On March 4, 2020, the European Commission delivered the first major climate piece of its European Green Deal: it proposed a “European Climate Law,” which takes the form of a Regulation and establishes a framework for the irreversible and gradual reduction of greenhouse gas emissions and the enhancement of removals in the European Union. The proposal and the fact that it takes the form of a binding Regulation may have a significant impact on a wide variety of legislative and policy initiatives that the EU and its Member States may take within the next years.
The proposed Regulation would set into binding legislation the EU’s 2050 climate-neutrality objective and require the European Parliament, Council and Commission, as well as the EU Member States, to take the necessary measures to enable the collective achievement of this objective. It will also require the European Commission to review, by September 2020, the EU’s emission reduction target for 2030, in light of the climate neutrality objective for 2050, and to explore options for a new 2030 emission reduction target of 50% to 55% in comparison to 1990 emissions.
The proposed Regulation would also empower the Commission to adopt Regulations, without having to negotiate them with Member States and the Parliament, setting up a trajectory at Union level to achieve the neutrality objective by 2050. This trajectory must start from the 2030 target and be amended in line with updates under the UNFCCC Paris Agreement.
The proposed Regulation would also require the EU institutions and Member States to continuously adopt measures to adapt to climate change.
Finally, the proposed Regulation would also require the Commission to engage with all stakeholders to enable and empower them to take action towards a climate-neutral and climate-resilient society.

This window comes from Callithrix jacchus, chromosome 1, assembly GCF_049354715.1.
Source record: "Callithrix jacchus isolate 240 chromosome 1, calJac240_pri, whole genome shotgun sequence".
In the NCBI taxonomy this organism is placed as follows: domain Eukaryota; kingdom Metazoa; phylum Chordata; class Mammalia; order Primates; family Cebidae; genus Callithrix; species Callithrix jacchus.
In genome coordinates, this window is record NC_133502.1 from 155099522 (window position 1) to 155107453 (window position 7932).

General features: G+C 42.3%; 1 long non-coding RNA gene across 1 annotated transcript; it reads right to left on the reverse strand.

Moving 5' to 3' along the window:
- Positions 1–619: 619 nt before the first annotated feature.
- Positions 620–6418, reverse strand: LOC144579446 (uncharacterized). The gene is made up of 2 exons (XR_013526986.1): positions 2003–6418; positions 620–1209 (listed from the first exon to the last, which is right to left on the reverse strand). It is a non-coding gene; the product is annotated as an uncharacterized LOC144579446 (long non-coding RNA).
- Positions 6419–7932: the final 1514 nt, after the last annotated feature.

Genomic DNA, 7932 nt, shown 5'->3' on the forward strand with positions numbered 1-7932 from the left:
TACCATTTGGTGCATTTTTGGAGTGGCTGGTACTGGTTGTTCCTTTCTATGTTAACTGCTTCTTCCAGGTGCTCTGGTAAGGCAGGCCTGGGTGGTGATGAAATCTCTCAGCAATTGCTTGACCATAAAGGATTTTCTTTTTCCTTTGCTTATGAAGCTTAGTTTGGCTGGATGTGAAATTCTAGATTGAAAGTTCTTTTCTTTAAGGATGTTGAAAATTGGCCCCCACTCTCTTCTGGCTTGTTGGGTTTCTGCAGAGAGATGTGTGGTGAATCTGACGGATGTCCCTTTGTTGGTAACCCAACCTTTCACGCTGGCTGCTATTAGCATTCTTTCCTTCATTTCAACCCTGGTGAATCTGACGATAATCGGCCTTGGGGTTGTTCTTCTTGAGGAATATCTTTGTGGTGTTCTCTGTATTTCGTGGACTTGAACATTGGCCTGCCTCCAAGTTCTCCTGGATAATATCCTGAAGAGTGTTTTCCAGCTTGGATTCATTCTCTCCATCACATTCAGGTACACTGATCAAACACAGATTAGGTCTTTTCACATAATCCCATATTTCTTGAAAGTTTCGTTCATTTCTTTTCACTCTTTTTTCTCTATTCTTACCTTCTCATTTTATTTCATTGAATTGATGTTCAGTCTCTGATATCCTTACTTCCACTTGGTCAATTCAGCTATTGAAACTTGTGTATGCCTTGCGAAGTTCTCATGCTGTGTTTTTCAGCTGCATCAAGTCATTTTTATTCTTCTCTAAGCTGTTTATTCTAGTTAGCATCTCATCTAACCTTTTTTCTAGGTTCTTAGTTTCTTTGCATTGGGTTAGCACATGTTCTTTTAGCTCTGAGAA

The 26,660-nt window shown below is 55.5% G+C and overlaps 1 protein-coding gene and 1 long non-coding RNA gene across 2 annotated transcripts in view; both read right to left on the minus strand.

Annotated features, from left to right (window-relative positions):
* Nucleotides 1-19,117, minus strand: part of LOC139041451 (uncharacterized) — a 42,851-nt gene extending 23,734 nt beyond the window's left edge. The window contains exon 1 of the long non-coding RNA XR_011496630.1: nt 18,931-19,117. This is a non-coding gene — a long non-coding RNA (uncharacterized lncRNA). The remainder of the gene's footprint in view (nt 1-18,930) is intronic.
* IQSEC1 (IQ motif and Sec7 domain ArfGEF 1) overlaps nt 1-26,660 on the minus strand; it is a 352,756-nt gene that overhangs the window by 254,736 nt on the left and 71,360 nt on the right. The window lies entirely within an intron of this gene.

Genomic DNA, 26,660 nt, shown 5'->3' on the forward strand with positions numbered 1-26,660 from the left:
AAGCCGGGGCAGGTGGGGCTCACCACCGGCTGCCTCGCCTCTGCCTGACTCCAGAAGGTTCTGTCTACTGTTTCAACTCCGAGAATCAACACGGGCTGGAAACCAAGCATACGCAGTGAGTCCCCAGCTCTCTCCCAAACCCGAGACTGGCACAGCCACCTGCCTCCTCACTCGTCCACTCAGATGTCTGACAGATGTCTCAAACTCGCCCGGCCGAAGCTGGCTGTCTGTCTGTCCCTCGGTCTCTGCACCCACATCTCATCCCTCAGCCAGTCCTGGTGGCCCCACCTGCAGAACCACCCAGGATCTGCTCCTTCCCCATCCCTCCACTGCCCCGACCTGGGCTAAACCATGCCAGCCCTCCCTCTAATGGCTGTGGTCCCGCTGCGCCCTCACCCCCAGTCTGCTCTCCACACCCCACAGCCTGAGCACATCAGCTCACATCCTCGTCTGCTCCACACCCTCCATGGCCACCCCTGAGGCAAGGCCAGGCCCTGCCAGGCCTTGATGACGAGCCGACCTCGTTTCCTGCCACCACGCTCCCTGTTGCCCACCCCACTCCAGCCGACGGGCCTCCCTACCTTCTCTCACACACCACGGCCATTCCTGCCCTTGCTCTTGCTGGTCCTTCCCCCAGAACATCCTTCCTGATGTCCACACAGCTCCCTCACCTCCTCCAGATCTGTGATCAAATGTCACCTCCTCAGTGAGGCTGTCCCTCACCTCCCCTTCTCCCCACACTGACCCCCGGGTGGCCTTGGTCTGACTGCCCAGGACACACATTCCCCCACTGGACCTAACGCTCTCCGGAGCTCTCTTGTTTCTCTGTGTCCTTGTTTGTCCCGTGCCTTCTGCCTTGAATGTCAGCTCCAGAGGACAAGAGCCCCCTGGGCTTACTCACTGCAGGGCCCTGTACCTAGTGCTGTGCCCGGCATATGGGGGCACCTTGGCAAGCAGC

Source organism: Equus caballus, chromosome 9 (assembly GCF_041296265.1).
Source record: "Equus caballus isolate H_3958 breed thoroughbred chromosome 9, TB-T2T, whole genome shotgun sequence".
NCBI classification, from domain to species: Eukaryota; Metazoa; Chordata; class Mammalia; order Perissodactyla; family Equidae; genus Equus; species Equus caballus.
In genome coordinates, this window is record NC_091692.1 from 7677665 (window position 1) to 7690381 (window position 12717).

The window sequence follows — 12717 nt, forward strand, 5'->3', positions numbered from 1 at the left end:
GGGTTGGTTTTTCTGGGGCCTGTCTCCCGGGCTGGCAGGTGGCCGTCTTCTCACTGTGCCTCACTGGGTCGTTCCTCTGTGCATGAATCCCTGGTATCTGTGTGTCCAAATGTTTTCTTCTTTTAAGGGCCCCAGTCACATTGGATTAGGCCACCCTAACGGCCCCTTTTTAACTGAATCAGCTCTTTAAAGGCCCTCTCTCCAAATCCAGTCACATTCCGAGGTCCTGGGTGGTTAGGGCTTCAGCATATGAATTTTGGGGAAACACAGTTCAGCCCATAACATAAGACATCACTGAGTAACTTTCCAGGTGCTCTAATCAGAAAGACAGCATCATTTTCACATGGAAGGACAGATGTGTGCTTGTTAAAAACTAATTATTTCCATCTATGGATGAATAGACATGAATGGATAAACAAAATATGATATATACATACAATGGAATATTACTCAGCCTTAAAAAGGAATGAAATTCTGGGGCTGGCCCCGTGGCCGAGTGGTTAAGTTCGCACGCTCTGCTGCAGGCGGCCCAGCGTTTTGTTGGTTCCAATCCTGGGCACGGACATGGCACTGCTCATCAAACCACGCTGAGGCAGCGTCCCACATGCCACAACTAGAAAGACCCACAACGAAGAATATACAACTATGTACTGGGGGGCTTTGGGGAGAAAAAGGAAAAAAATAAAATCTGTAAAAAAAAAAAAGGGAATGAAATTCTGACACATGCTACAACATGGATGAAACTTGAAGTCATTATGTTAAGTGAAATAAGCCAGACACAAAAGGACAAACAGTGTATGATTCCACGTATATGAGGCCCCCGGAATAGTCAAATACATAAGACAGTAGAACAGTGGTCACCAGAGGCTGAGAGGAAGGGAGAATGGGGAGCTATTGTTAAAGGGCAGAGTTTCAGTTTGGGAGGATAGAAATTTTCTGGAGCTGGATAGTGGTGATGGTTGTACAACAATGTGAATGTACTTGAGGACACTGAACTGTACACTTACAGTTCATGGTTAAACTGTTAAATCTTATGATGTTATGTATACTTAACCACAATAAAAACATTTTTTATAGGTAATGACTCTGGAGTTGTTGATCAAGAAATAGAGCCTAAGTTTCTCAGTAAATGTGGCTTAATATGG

The Commission’s proposal to enshrine an EU neutrality target in a binding EU Regulation may have a significant legal and policy impact in the EU during the next decades. The Regulation may create a legal basis to oblige EU institutions and Member States to ensure that any policies they adopt are aimed to achieve climate neutrality by 2050, and also to allow NGOs to challenge before EU and Member State courts any EU and national measures that are not compatible with that objective.
Moreover, NGOs are demanding the Parliament and Council to include in the proposed Regulation explicit provisions allowing citizens and NGOs to take legal action against EU and Member State authorities for failure to comply with the 2050 climate neutrality objective. This could provide a boost to the climate change litigation that NGOs are already bringing against governments and companies across Europe (see for example the Urgenda case in the Netherlands). In this context, it is worth noting that the European Parliament’s Resolution on the Green Deal of January 15, 2020 stressed that “all people living in Europe should be granted the fundamental right to a safe, clean, healthy and sustainable environment and to stable climate, without discrimination, and that this right must be delivered through ambitious policies and must be fully enforceable through the justice system at national and EU level.”
The European Parliament and Council must now consider the proposed Climate Change Law for adoption through the so-called ordinary legislative procedure. The Commission hopes that the Parliament and Council will be able to reach an agreement on the text of the Regulation by the Autumn of 2020, in advance of the next UNFCCC COP 26 in Glasgow in November 2020.